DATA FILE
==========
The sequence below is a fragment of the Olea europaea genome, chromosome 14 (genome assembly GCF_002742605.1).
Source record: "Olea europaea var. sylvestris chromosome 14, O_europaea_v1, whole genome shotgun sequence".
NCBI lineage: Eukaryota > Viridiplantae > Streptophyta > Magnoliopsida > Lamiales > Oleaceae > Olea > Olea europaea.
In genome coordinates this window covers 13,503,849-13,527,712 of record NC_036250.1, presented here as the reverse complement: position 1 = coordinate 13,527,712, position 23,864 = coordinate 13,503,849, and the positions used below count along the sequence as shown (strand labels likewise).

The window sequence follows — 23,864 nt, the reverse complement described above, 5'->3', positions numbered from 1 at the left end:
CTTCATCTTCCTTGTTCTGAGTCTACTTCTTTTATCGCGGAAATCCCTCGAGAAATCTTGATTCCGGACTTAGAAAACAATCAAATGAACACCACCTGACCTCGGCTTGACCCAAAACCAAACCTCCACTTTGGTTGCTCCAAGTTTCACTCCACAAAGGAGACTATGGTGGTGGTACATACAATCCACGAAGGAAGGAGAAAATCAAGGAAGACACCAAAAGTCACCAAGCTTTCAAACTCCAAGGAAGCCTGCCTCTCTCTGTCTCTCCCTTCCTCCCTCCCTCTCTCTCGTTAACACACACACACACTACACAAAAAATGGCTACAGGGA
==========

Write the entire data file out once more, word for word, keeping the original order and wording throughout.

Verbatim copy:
The sequence below is a fragment of the Olea europaea genome, chromosome 14 (genome assembly GCF_002742605.1).
Source record: "Olea europaea var. sylvestris chromosome 14, O_europaea_v1, whole genome shotgun sequence".
NCBI lineage: Eukaryota > Viridiplantae > Streptophyta > Magnoliopsida > Lamiales > Oleaceae > Olea > Olea europaea.
In genome coordinates this window covers 13,503,849-13,527,712 of record NC_036250.1, presented here as the reverse complement: position 1 = coordinate 13,527,712, position 23,864 = coordinate 13,503,849, and the positions used below count along the sequence as shown (strand labels likewise).

The window sequence follows — 23,864 nt, the reverse complement described above, 5'->3', positions numbered from 1 at the left end:
CTTCATCTTCCTTGTTCTGAGTCTACTTCTTTTATCGCGGAAATCCCTCGAGAAATCTTGATTCCGGACTTAGAAAACAATCAAATGAACACCACCTGACCTCGGCTTGACCCAAAACCAAACCTCCACTTTGGTTGCTCCAAGTTTCACTCCACAAAGGAGACTATGGTGGTGGTACATACAATCCACGAAGGAAGGAGAAAATCAAGGAAGACACCAAAAGTCACCAAGCTTTCAAACTCCAAGGAAGCCTGCCTCTCTCTGTCTCTCCCTTCCTCCCTCCCTCTCTCTCGTTAACACACACACACACTACACAAAAAATGGCTACAGGGA